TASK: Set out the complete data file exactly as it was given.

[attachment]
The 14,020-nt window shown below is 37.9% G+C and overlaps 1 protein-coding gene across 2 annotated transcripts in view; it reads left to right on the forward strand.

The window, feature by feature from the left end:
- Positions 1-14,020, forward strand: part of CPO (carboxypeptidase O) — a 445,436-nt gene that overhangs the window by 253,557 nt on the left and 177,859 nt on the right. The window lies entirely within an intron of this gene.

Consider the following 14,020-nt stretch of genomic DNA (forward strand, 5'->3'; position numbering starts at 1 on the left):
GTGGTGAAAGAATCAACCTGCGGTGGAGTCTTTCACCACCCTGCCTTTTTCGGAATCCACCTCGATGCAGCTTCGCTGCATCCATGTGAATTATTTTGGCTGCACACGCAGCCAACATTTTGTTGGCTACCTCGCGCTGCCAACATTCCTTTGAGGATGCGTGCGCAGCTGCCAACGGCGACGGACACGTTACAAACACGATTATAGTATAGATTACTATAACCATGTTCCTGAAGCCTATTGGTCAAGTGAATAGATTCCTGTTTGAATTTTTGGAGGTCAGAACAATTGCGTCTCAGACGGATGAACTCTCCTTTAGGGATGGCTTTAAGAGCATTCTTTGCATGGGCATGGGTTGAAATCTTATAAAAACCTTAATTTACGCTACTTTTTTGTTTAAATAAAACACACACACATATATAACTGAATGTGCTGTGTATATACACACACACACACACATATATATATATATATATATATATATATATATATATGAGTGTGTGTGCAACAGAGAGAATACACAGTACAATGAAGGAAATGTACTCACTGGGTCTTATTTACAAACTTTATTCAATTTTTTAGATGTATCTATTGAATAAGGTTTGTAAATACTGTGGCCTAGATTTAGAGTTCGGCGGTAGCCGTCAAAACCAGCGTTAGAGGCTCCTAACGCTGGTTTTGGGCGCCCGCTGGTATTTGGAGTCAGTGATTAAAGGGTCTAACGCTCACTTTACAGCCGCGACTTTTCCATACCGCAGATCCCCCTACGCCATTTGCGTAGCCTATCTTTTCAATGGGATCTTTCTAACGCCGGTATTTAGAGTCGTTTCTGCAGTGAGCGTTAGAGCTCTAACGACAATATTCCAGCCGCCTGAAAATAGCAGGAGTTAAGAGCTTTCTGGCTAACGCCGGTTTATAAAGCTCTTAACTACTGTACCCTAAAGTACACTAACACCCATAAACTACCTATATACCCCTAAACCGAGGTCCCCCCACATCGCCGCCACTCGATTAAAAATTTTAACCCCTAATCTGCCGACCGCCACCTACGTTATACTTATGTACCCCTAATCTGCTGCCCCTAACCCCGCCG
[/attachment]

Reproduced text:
The 14,020-nt window shown below is 37.9% G+C and overlaps 1 protein-coding gene across 2 annotated transcripts in view; it reads left to right on the forward strand.

The window, feature by feature from the left end:
- Positions 1-14,020, forward strand: part of CPO (carboxypeptidase O) — a 445,436-nt gene that overhangs the window by 253,557 nt on the left and 177,859 nt on the right. The window lies entirely within an intron of this gene.

Consider the following 14,020-nt stretch of genomic DNA (forward strand, 5'->3'; position numbering starts at 1 on the left):
GTGGTGAAAGAATCAACCTGCGGTGGAGTCTTTCACCACCCTGCCTTTTTCGGAATCCACCTCGATGCAGCTTCGCTGCATCCATGTGAATTATTTTGGCTGCACACGCAGCCAACATTTTGTTGGCTACCTCGCGCTGCCAACATTCCTTTGAGGATGCGTGCGCAGCTGCCAACGGCGACGGACACGTTACAAACACGATTATAGTATAGATTACTATAACCATGTTCCTGAAGCCTATTGGTCAAGTGAATAGATTCCTGTTTGAATTTTTGGAGGTCAGAACAATTGCGTCTCAGACGGATGAACTCTCCTTTAGGGATGGCTTTAAGAGCATTCTTTGCATGGGCATGGGTTGAAATCTTATAAAAACCTTAATTTACGCTACTTTTTTGTTTAAATAAAACACACACACATATATAACTGAATGTGCTGTGTATATACACACACACACACACATATATATATATATATATATATATATATATATATATGAGTGTGTGTGCAACAGAGAGAATACACAGTACAATGAAGGAAATGTACTCACTGGGTCTTATTTACAAACTTTATTCAATTTTTTAGATGTATCTATTGAATAAGGTTTGTAAATACTGTGGCCTAGATTTAGAGTTCGGCGGTAGCCGTCAAAACCAGCGTTAGAGGCTCCTAACGCTGGTTTTGGGCGCCCGCTGGTATTTGGAGTCAGTGATTAAAGGGTCTAACGCTCACTTTACAGCCGCGACTTTTCCATACCGCAGATCCCCCTACGCCATTTGCGTAGCCTATCTTTTCAATGGGATCTTTCTAACGCCGGTATTTAGAGTCGTTTCTGCAGTGAGCGTTAGAGCTCTAACGACAATATTCCAGCCGCCTGAAAATAGCAGGAGTTAAGAGCTTTCTGGCTAACGCCGGTTTATAAAGCTCTTAACTACTGTACCCTAAAGTACACTAACACCCATAAACTACCTATATACCCCTAAACCGAGGTCCCCCCACATCGCCGCCACTCGATTAAAAATTTTAACCCCTAATCTGCCGACCGCCACCTACGTTATACTTATGTACCCCTAATCTGCTGCCCCTAACCCCGCCG